This means that the court first looks at whether there is a valid delegation agreement. If all the elements of an enforceable contract -- offer, acceptance, and consideration -- are present for the delegation clause, then the delegation clause is enforceable and an arbitrator will decide whether the parties must arbitrate their underlying claims.

Consideration is established when the employer and employee have mutually agreed to let an arbitrator decide whether the dispute is arbitrable. The agreement would be mutual as long as neither party can unilaterally back out.

So, great, the court held that a delegation clause is enforceable. What does that have to do with initial at-will employment? Well, the court also included this golden nugget in a footnote (always read the footnotes, class):

Though the dissent cites court of appeals opinions finding initial at-will employment does not provide consideration, this Court has never decided whether initial at-will employment is consideration for an arbitration agreement. … The difference in consideration analysis between an offer of continued at-will employment and an offer of initial at-will employment is paramount. When continued at-will employment is offered in exchange for a signed arbitration agreement, at the time of the offer the employee already enjoys the rights and expectations that come with an employer-employee relationship. However, before the employee was hired, an employer-employee relationship did not exist. At the point of hiring, the employer confers the benefit of employment upon the employee, and it is axiomatic that with the benefit of employment comes a bundle of legal rights and expectations to which the employee was not entitled prior to the handshake. The dissent is mistaken in suggesting the two situations should be compared, because both present wholly distinct questions of law and fact.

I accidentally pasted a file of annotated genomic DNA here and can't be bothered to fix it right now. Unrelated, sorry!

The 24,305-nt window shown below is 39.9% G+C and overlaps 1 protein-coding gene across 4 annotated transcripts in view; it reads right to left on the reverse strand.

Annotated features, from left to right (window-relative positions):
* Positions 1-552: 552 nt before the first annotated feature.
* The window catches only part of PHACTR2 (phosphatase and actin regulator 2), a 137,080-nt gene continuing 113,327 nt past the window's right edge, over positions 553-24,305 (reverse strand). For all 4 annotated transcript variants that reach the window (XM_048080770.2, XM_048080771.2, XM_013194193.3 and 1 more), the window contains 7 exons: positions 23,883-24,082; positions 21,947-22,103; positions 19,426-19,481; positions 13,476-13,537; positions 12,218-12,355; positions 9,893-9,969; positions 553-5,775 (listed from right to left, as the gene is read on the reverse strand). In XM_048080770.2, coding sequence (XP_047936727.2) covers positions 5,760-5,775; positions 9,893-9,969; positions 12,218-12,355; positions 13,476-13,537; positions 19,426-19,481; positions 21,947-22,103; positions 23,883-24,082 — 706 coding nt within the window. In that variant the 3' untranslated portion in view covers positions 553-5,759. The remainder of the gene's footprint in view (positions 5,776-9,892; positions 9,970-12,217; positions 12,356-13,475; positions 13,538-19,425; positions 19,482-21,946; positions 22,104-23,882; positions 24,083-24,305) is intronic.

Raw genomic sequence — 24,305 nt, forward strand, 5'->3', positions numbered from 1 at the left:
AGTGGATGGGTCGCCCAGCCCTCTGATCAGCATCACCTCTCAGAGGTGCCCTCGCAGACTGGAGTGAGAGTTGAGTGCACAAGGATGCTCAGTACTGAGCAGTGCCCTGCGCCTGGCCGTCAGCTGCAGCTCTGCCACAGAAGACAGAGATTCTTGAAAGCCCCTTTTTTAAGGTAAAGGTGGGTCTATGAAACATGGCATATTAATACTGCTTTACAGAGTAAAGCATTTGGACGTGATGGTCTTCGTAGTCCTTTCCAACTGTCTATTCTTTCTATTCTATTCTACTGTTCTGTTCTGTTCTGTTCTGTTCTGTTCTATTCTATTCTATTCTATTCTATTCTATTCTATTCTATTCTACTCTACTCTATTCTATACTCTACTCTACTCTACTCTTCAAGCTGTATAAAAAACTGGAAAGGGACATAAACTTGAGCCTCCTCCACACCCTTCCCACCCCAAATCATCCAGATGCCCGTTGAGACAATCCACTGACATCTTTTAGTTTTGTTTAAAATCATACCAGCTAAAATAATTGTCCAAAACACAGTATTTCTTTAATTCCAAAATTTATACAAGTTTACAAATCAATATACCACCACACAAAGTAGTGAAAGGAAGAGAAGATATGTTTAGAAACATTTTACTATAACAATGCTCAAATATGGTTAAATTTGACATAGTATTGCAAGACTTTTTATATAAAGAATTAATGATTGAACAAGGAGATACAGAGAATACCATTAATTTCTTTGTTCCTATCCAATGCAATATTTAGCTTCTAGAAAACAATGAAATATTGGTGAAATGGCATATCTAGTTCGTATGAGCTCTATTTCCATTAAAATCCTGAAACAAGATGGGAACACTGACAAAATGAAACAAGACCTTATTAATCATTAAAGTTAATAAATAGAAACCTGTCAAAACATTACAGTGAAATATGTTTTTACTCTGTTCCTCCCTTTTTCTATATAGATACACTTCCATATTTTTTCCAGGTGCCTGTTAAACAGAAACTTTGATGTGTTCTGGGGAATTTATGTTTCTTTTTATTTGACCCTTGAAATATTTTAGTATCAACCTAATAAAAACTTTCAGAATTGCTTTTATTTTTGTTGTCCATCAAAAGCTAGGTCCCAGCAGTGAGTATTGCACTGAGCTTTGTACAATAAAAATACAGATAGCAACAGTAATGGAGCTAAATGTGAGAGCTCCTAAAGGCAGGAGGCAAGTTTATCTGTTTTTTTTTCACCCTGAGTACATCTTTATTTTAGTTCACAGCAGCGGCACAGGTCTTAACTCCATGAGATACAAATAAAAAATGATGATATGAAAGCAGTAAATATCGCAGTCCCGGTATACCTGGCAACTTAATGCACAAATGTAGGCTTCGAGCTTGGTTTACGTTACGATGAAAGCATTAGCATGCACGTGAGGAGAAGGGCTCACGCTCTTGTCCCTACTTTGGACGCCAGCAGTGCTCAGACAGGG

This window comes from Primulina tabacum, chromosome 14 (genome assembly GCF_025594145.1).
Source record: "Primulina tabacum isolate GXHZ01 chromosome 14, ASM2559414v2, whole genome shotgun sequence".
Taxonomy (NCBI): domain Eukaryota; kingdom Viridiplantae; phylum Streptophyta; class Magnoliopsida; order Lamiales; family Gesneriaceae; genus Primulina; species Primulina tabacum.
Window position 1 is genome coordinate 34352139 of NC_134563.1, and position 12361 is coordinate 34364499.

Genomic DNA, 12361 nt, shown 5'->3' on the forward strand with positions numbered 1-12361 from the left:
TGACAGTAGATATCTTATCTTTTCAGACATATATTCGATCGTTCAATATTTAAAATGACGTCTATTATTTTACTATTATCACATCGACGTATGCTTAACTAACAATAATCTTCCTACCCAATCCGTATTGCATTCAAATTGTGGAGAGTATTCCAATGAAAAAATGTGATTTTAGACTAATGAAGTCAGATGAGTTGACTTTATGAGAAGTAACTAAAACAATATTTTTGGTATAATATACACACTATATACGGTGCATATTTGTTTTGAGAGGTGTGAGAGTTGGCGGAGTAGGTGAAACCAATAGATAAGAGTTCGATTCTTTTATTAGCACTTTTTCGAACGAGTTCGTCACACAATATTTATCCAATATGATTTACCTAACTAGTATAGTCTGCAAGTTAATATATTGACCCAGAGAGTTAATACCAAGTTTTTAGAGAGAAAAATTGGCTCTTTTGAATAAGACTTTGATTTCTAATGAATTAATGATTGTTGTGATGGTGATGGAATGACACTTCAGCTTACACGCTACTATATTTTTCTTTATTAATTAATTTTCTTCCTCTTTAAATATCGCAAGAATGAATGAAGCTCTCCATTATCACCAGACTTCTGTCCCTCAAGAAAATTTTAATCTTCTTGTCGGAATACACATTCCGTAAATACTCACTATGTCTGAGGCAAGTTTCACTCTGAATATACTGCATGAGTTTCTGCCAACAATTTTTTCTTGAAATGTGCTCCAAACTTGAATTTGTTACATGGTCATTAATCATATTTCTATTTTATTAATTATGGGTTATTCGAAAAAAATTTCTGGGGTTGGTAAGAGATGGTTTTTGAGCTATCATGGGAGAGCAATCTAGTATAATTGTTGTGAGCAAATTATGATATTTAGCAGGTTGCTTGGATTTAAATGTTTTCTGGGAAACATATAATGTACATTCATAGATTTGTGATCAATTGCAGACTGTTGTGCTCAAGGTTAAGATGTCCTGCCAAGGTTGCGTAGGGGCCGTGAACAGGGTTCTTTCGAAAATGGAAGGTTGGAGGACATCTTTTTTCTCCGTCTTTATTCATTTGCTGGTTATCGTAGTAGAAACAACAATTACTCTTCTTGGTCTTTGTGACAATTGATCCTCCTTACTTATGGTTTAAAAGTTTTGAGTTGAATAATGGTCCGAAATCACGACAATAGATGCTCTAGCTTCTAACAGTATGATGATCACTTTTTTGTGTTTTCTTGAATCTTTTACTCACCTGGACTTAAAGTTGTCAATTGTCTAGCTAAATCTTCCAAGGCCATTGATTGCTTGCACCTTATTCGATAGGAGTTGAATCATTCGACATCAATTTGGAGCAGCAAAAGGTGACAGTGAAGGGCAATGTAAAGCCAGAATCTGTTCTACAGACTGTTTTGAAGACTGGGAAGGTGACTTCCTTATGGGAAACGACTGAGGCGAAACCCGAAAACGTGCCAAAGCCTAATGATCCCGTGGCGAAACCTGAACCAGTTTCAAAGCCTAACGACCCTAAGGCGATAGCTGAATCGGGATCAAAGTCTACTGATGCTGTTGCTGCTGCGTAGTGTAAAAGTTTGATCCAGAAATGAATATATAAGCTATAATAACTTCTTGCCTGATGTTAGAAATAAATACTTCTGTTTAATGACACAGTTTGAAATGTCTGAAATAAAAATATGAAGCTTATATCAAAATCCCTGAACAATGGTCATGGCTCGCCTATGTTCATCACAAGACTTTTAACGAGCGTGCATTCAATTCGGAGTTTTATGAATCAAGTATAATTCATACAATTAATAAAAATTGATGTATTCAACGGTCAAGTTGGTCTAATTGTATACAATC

(Emphasis added.)

The majority's assertion that initial at-will employment may be sufficient consideration to support an employment arbitration agreement is very encouraging and hopefully will lead to a body of more favorable case law. However, it is probably not "precedential" (meaning that courts are required to follow it) because it was not essential to the issue on which the court was ruling (that is, whether the delegation agreement was supported by mutual obligations). 

Lessons for employers

Here are my takeaways for employers wondering what this means as of now:

  • If your employment arbitration agreement has a delegation clause, it should be enforceable as long as there isn’t any language allowing one party to avoid delegation.
  • Enforcing your delegation clause does not mean that you get to arbitrate—it means only that you get to arbitrate about whether you get to arbitrate.
  • You may decide that a delegation clause is the best course given the decade-plus of judicial hostility toward employment arbitration agreements in Missouri. However, keep in mind that if a judge decides that your arbitration agreement is not enforceable, you have the ability to immediately appeal that decision. On the other hand, if an arbitrator decides that your agreement is unenforceable, you have little recourse.
  • There are now good arguments for asserting that initial at-will employment is consideration for the arbitration agreement. But there are still binding court of appeals opinions to the contrary, and they have technically not been overruled. So, employers entering arbitration agreements with employees in Missouri should provide some type of additional consideration until the issue is definitively settled by the courts.

Robin Shea has 30 years' experience in employment litigation, including Title VII and the Age Discrimination in Employment Act, the Americans with Disabilities Act (including the Amendments Act).